It looked like a reckless bet at the time, and in these days of crypto-madness, it’s looking more outrageous by the day. Early this year, Elon Musk famously wagered $1.5 billion in Tesla’s corporate cash on Bitcoin. As the signature crypto soared, the value of the EV-maker’s holdings swelled by over $1.3 billion more than it paid, and despite the recent slide, Tesla’s still sitting on a nice––though shrunken––paper profit.
But here’s the downside that’s gone mainly unnoticed by the financial media and Wall Street analysts. The special accounting treatment Tesla applies to its Bitcoin holdings will require the manufacturer Tesla to book losses called “impairments” in its second quarter, even though its overall investment is still above water. If Tesla’s price holds at its current level of around $38,000, the hit won’t be enormous. But to offset the write-downs, Tesla would need to sell a big chunk of the coins left in its coffers, a move that could send Bitcoin swooning. And if Bitcoin falls well below $30,000, a level it recently approached, Tesla will suffer losses big enough to erase several quarters of the profits it garners making and marketing EVs.
Most of all, the impairments in the June quarter will remind investors that Musk made an already risky stock a whole look riskier by taking a flyer on an ultra-volatile asset that’s swung by 10% or more from highs to lows on eight days in mid-to-late May alone. The view that, “Hey, this might seem crazy, but the guy’s a genius––just look at the billion-plus Tesla’s making on Bitcoin!” is giving way to, “Nobody knows where this thing is headed, and if it collapses, Tesla’s got a hand grenade buried in its warchest.”
The treat posed by Bitcoin is causing consternation on Wall Street. “Many investors never wanted Musk to go down the Bitcoin path,” says Daniel Ives, an analyst at Wedbush Securities. “The focus should be on its progress in making deliveries, the global EV tidal wave, and getting through the chip shortage. Instead, too much attention’s going to the Bitcoin piece.” It’s especially frustrating, he adds, that Musk’s recently soured on the crypto that months before, he was lavishly praising, hammering the value of Tesla’s holdings. “It was like burning down your own house,” he says. “The Bitcoin piece has created a dark cloud over the whole story. And the damage is all self-inflicted.”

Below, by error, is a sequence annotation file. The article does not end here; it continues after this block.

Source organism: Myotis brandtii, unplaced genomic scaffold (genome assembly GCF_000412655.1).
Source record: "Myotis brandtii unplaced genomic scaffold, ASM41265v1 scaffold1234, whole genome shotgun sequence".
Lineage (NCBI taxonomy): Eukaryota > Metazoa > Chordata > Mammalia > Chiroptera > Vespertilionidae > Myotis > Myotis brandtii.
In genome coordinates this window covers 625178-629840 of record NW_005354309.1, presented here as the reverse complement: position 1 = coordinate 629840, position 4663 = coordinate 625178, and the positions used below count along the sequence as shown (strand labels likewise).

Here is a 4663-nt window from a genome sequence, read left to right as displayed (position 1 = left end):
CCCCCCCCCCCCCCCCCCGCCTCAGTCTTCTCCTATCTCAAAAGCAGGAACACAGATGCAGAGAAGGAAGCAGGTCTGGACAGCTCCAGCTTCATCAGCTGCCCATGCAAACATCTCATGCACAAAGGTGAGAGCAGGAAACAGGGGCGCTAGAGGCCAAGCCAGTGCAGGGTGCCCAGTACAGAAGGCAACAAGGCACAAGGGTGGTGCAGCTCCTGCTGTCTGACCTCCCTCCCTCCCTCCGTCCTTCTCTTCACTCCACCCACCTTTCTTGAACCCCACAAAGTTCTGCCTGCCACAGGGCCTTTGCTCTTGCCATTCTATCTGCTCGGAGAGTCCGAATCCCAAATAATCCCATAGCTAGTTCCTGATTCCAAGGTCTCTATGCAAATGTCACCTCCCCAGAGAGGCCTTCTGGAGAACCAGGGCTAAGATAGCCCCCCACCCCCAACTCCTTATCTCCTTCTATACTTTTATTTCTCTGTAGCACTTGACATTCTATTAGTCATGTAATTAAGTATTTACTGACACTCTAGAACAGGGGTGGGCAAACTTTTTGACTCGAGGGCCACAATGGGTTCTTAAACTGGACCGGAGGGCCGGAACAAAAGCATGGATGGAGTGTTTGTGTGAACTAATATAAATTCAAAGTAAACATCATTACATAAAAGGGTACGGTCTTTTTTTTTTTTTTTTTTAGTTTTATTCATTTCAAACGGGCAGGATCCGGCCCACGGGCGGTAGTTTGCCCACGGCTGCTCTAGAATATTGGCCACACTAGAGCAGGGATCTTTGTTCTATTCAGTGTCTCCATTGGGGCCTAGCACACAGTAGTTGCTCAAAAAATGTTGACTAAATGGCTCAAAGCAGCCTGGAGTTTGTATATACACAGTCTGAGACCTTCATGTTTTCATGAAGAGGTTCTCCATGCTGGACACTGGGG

Let’s examine how the accounting rules governing Bitcoin will create losses for Tesla in Q2, and how deep those losses will go if the king of cryptos suffers a steep slide from here.
Early on, Tesla made huge paper gains on its Bitcoin wager
Tesla first unveiled its $1.5 billion Bitcoin investment in its 10K, published on February 8. But it wasn’t until details emerged in its 10Q for the first quarter that investors could estimate how many coins it bought, the average price paid, and the gains on its holdings. The 10Q stated that as of March 31, Tesla owned $2.48 billion in Bitcoin. Since the price at the NYSE close that day was $58,919, we can estimate that its treasury held around 42,100 coins. Between early February and the end of March, Tesla sold 10% of its coins for $268 million. It had bought those batches for $140 million; hence, it pocketed a $128 million gain. (The math implies that at the peak, Tesla held some 46,800 coins.)
It appeared that the value of the Bitcoin still on Tesla’s books, plus what it reaped on the sale, totaled $2.748 ($2.48 billion plus $258 million). Since its cost of acquiring all those coins was the celebrated $1.50 billion, Tesla on March 31 was triumphantly sitting on total realized and unrealized gains exceeding $1.2 billion, or more than 80% on its investment, all captured in eleven weeks. The coins it had purchased at an average price of $32,000 were by the the end of Q1 worth almost $59,000.
Tesla headache: the special accounting treatment for cryptocurrencies
At that point, the Bitcoin gambit looked like a big winner in a quarter where Tesla booked a pre-tax profit of just $15 million, excluding sales of regulatory credits to rivals. By that measure, it was only the Bitcoin sale that turned its results positive. But the 10Q contained a little-noticed item that foreshadows what’s to come in Q2, and potentially bigger problems in subsequent quarters. Even though Tesla sold 10% of its coins for a huge profit, it was still obliged to book an “impairment” charge to pre-tax earnings of $27 million. (That write-down reduced its net gain from $128 million to $101 million.)